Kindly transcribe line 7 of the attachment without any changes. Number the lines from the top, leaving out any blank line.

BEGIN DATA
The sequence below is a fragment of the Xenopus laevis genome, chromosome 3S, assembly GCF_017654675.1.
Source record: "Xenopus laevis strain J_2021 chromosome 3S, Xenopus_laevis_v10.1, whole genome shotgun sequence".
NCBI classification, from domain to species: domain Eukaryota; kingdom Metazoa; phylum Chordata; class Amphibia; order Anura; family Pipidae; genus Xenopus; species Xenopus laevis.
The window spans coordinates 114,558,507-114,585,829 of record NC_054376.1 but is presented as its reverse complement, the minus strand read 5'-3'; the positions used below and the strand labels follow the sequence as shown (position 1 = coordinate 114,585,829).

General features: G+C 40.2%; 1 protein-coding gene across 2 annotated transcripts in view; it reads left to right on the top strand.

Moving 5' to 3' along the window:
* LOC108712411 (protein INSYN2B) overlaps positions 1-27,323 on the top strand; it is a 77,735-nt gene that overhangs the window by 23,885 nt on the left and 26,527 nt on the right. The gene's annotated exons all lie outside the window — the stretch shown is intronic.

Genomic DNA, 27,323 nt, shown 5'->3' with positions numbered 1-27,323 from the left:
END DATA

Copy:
* LOC108712411 (protein INSYN2B) overlaps positions 1-27,323 on the top strand; it is a 77,735-nt gene that overhangs the window by 23,885 nt on the left and 26,527 nt on the right. The gene's annotated exons all lie outside the window — the stretch shown is intronic.